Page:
In 1958 all grazing had been terminated above 1370m (4500’), and through the 1960s there were increasing rumours about it being stopped throughout the mountains to protect water catchments of the Snowy Scheme dams and environmental values. In 1966 the Willis lease was withdrawn and the area gazetted for public recreation, subsequently being incorporated in the Kosciuszko National Park.
Documentary Sources

Cserhalmi & Partners (Rice): Botherum Hut Heritage Action Statement for NPWS 2009

Hueneke, K: Boobee Hut - KHA Information Sheet #6, c1977; Huts of the High Country, ANU Press 1982; People of the Australian High Country, Tabletop Press 1994.

KHA records, database and images.

NSW Dept of Land and Property Information: parish maps c1880s-1970 (Gungarlin & Kalkite), snow lease plans 1943-68.

Willis, Henry: interview recorded by Graham Scully in notes ‘Huts, Sites and Stories around the Gungarlin and Botheram Plain’ 2006.

Willis, Henry: historical notes on KHA file undated.

Some Nearby Points of Interest

The sheepbridge site 800m southeast of hut, mostly gone but defined by logs sticking up in the river (2006).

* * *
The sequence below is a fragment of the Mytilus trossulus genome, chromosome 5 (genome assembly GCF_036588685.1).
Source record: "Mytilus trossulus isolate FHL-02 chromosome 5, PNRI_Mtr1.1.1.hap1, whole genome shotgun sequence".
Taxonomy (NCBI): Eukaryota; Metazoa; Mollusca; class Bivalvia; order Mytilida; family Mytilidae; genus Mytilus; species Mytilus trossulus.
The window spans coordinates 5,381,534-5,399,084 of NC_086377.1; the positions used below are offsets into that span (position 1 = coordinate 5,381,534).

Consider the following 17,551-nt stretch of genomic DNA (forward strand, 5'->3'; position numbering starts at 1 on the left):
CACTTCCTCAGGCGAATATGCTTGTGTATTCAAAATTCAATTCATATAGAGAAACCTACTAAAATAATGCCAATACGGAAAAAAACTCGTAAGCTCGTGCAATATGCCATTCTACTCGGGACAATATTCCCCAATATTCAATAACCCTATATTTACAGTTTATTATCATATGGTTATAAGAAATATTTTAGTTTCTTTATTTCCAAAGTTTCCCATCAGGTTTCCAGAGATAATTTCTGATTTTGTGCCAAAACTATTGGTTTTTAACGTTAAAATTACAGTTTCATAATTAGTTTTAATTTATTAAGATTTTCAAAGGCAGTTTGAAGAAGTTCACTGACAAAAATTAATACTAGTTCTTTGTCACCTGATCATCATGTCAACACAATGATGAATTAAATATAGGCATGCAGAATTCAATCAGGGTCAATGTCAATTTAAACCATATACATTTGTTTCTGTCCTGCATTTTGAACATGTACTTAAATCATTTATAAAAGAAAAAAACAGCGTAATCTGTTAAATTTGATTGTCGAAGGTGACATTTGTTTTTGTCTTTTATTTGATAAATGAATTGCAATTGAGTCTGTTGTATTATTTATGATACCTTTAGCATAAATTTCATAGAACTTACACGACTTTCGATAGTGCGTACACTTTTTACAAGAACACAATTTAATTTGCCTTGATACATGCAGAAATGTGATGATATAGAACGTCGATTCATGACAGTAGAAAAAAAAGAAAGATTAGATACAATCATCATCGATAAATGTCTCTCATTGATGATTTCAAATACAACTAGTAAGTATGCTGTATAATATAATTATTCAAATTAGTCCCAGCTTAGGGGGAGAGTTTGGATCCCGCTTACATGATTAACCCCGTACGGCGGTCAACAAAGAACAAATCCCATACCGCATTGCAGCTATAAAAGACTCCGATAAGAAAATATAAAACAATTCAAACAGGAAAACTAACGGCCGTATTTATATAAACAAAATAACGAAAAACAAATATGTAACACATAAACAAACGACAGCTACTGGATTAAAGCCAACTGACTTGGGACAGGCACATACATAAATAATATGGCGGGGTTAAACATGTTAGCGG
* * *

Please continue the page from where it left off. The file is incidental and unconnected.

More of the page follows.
The two stockyard sites; old yard 500m east of hut; new yard 1.2km south; some timber post and rails remain at each.

Further afield are the sites of Tom Jamieson’s hut and yards on the northern edge of Botherum Plain, and Fred Wallace’s Hut on the south.

Snowy Scheme sites in the area include the Gungahlin Aqueduct Intake Weir and gauging station site, on the river ~1km downstream of the Plain, and a camp location 900m southeast of hut (possibly no evidence).

Amenity

Water – in small creek ~80m to the north. Low flow may be problematic in hot/dry conditions; Gungarlin River available 300m to east.

Toileting – no outhouse.

Firewood – plentiful along treeline to northwest and southeast

Nearest Phone Reception Point in an Emergency – (??)

Nearest Trackhead/Public Road – Gungarlin Powerline Road, very infrequent traffic below Nimmo Hill turnoff to upper Gungarlin